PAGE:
However, also notice that pitchers with “terrible” ground-ball rates perform better in ERA than pitchers with “below-average” and nearly as well as “above-average” ground-ball rates.
GBvsERA.png
It should be no surprise that the category of WINS tracks similarly. After all, there’s a pretty strong correlation to preventing runs and getting wins. Pitchers with “elite” ground-ball skills do best in wins, but perhaps surprisingly, pitchers with “terrible” ground-ball skills don’t do as badly as pitchers in the 25%-75% range.
GBvsW.png
So far, we’ve shown that elite ground-ball pitchers have the edge. Let’s now turn our attention to WHIP. Surprise! Pitchers with “terrible” ground-ball rates are the best of the bunch:
GBvsWHIP.png
Maybe non-HR fly balls are easy to field than ground balls and that’s why pitchers with terrible ground-ball rates have good WHIPs.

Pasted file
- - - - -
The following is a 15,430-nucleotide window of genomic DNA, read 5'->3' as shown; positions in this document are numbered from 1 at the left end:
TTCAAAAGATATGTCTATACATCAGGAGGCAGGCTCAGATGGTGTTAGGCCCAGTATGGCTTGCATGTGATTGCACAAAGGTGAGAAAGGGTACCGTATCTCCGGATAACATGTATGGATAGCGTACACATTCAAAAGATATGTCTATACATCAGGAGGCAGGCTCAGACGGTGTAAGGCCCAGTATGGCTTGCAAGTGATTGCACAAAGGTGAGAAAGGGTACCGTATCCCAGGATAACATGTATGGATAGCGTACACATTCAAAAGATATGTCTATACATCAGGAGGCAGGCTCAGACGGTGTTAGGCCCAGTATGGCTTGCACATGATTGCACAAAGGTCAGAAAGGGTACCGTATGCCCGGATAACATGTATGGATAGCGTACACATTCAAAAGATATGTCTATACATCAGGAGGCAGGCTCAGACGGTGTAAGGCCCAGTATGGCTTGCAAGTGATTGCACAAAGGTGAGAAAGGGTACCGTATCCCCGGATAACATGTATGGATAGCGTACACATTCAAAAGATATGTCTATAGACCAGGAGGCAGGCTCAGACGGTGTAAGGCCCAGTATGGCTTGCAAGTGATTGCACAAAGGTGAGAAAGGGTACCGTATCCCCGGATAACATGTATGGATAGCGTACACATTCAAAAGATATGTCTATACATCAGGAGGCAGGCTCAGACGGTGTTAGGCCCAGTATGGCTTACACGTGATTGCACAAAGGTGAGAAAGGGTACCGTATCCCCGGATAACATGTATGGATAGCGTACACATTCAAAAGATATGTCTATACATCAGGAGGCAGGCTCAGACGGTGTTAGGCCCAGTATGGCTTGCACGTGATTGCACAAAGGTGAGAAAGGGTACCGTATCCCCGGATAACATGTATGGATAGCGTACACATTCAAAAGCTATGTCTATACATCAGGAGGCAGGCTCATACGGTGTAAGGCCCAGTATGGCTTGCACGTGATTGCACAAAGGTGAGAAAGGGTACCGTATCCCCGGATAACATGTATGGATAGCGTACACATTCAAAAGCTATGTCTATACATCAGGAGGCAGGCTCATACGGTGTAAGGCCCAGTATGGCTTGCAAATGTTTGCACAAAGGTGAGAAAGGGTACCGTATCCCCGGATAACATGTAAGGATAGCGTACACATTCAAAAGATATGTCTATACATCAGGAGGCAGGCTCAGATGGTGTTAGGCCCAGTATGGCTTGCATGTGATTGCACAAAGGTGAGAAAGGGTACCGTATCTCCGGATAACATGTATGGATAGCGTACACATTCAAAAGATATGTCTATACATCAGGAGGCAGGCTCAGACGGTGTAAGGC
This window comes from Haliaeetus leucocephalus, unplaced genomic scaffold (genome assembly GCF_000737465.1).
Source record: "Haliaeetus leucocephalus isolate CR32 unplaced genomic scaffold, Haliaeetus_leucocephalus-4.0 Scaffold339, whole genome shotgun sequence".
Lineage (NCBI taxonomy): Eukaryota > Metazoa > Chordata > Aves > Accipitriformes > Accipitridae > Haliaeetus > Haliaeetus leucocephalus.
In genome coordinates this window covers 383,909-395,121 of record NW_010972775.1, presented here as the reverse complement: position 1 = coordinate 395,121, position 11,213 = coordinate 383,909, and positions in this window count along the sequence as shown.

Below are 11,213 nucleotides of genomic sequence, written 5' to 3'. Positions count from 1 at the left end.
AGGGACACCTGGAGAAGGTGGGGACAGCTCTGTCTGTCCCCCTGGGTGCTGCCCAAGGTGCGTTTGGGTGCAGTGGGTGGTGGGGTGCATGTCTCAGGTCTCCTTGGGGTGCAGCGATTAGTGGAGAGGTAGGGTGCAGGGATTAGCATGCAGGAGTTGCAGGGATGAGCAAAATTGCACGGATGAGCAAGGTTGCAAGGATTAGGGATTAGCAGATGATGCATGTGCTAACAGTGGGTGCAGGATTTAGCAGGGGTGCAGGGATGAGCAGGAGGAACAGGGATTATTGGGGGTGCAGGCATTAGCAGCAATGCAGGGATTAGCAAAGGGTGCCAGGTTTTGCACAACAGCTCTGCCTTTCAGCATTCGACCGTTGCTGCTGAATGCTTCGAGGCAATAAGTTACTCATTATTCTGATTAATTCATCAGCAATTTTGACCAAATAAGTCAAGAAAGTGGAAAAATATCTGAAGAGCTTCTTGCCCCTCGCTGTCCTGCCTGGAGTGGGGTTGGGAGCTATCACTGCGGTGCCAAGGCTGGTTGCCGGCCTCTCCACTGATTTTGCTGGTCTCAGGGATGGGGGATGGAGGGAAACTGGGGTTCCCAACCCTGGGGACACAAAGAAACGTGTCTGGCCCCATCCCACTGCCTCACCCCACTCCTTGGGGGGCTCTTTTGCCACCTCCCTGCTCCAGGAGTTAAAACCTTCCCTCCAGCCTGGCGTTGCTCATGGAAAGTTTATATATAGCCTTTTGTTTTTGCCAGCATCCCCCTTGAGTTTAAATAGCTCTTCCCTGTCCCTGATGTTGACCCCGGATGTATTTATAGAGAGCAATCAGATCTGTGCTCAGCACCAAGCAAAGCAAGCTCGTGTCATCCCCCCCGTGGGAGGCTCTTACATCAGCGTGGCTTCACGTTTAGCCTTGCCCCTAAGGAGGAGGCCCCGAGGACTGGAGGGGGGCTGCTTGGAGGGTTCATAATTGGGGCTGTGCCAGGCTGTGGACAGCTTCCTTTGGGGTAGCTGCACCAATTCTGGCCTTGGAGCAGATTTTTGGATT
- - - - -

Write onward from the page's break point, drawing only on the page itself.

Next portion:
Here’s another theory: These pitchers tend to pound the middle of the strike zone instead of nibbling near the bottom of the strike zone. As supporting evidence, we now present a look at how each of these four groups of pitchers perform in the STRIKEOUT category. As you’ll see below, pitchers with terrible ground ball rates typically get the most strikeouts:
GBvsKs.png
Obviously, ground-ball rate doesn’t always go hand-in-hand with strikeout rate. There are definitely pitchers like Ubaldo Jimenez who do a great job of keeping the ball on the ground and getting strikeouts. But the norm tends to be that fly ball pitchers do better at inducing whiffs.